Last Tuesday, Steve Bannon—noted propagandist, white supremacist, and disgraced former Trump chief strategist—accepted an invitation to speak at the University of Chicago. Students swiftly organized, promising retribution. Some students seek to disinvite Bannon, and many may attempt to silence him should he come.
Our heated discussions of free speech too often resort to extremes. But, as students at the University of Chicago, I trust we can approach the subject with more nuance and care. We, who pride ourselves on our dialectic and derivatives, should instead explore the architecture of speech—the places, protections, and processes—and set an example for a nation swept up in passionate polemics parading as conversation.
It seems that everyone needs credentials these days, so let me share mine upfront: I am a student at both Harris and Booth. I am also a liberal and a progressive. In 2012, I dropped out of school to campaign for Barack Obama. I was a strong supporter of Hillary Clinton in the 2016 election. Last winter, I marched with more than one million women in Washington. Last summer, I participated in Our Revolution’s People’s Summit. All this to say: I am no friend to Steve Bannon.
That being said, Bannon, now invited, must be allowed to speak.
This is not to say that we, as students outraged by the litany of Bannon’s sins, must be silent; rather, it says the opposite. We should speak up! Now is the time to bang our keyboards and sound our bullhorns (and publish our opinions). We must demand from the administration that the architecture surrounding “the Visit” elicits and encourages the dialogue (and the quality of speech) that we, as a university, strive to protect.
That is because Bannon, now invited, must in turn be held to a standard of worthwhile conversation.
Indeed, if we must suffer through the sound and fury of his coming—the anxieties and the frustrations, not to mention the mounting costs—we must demand honest discourse in return. If not, the whole exercise will prove an expensive stunt and an exploitation of fear, resources, and President Zimmer’s lofty “discomfort.” If this happens, professor Zingales must be held accountable—as Student Government’s Executive Slate points out (perhaps prematurely)—for his poor judgment.
But if Bannon does engage, there must be real opportunity to raise and challenge his many inconsistencies; which is to say, his many lies. There must be questions from students that—respecting our guest’s right to safety and thought—challenge his disastrous impact on American civic life and his reckless abandon in media and in government.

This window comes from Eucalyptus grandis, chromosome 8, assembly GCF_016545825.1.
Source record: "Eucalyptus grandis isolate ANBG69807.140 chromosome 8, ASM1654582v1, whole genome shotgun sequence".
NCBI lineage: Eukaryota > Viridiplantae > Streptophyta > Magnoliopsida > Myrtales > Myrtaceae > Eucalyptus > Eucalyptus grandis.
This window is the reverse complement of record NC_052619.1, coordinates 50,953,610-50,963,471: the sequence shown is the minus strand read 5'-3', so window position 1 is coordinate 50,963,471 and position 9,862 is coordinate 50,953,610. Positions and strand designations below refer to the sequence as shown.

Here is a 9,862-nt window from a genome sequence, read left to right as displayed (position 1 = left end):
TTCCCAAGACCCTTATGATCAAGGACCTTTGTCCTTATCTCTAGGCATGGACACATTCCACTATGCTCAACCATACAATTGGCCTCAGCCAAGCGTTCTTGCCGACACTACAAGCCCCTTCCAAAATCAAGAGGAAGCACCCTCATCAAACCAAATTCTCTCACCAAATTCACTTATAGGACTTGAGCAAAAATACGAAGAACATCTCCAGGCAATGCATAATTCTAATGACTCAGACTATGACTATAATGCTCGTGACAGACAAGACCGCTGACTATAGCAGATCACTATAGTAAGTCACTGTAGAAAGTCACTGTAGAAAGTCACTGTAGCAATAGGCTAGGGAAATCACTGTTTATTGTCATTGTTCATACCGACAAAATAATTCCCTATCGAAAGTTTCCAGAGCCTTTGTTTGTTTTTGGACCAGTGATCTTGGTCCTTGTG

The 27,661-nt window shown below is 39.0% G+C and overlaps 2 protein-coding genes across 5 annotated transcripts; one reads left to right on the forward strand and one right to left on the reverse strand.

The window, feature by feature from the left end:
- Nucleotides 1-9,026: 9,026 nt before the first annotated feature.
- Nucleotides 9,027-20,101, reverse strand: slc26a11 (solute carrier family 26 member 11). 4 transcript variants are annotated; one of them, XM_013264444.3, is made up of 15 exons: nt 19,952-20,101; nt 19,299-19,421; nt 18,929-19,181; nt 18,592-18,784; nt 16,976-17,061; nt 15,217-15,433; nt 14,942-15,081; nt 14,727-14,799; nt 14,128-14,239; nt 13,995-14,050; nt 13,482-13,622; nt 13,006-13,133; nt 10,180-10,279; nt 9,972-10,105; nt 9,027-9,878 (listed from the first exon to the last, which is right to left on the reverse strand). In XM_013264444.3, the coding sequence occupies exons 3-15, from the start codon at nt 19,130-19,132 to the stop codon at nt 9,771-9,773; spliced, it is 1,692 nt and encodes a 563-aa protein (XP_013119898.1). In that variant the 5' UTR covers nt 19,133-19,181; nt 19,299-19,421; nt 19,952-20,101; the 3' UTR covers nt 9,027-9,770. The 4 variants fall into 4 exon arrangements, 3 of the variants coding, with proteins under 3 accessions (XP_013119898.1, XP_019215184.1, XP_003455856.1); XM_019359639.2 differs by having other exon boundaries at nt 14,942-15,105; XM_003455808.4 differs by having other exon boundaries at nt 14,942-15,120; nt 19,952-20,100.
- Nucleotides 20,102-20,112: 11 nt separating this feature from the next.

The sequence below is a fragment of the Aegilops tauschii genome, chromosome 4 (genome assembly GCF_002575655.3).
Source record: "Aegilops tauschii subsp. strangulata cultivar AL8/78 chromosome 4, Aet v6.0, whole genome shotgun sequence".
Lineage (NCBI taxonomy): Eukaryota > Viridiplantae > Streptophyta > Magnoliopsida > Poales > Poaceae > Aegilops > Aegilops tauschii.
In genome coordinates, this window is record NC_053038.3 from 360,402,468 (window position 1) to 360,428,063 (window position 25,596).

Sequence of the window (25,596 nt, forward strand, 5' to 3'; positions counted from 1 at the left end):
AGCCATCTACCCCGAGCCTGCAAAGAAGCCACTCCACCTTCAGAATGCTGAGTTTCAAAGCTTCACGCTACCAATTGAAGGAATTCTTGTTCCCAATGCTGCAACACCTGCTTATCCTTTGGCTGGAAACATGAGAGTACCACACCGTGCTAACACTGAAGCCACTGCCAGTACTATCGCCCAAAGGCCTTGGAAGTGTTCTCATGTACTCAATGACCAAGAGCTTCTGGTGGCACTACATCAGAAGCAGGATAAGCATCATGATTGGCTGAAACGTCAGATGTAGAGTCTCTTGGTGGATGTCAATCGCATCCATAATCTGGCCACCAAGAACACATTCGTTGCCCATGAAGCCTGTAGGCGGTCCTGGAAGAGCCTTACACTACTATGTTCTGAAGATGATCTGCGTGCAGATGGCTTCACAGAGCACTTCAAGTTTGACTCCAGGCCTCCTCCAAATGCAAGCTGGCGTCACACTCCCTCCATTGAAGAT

Meanwhile, as the University prides itself as a bastion of both discourse and free expression, students must be allowed and encouraged to express our grievances. I was delighted to learn that both the administration and Student Government will direct substantive resources toward counterprogramming and demonstrations. But, as Bannon must be forced to engage with us, so too must we accept his right to meaningful engagement.
For if we do disrupt or scuttle the event, Bannon will use us, both as an institution and as a student population, to intensify his disingenuous assault on academia and liberal democracy. He hopes to dim the lights of civilization by delegitimizing the discovery of knowledge and discernible truth. However questionable the decision to invite Bannon, silencing him now would do an inestimable disservice to the ambition and the promise of the liberal ideals that define our university.
Finally, I beg you, fellow students, to consider context.
Universities nationwide are under siege. And yet, such institutions remain this country’s soundest source of knowledge and discourse; of technological innovation and scientific exploration; of research and public accountability; of literature and philosophy. If free and fair dialogue cannot happen here—if we cannot explore the basest realities or loftiest goals of our political landscape—in what forum can it take place? If not in academia, these debates will continue but in secret. Public discourse will shrink, kleptocracy will grow, and democracy will diminish. Only in the university—our strange and privileged space of learning—is the commitment to public dialogue enshrined.
Our tradition tells us that reason, within structured dialogue, can win the day. And so, with architecture in mind and reason at heart, let us accept this man onto our grounds and confront him, challenge him, engage him, and let him go.
At this national dusk, when nuance and debate play second fiddle to passions and falsehoods, the University of Chicago may yet prove the brightest beacon of the proud notion that speech, dialogue, and reason will light the shades of misunderstanding, ignorance, and even hate.
Today, we find ourselves at the center of a great experiment, testing whether our university—or any university—can withstand this trial of our ideals.
We can. We must. Let him speak.
Patrick Hanley is a graduate student pursuing a joint Masters in public policy at Harris and a Masters in business administration at Booth.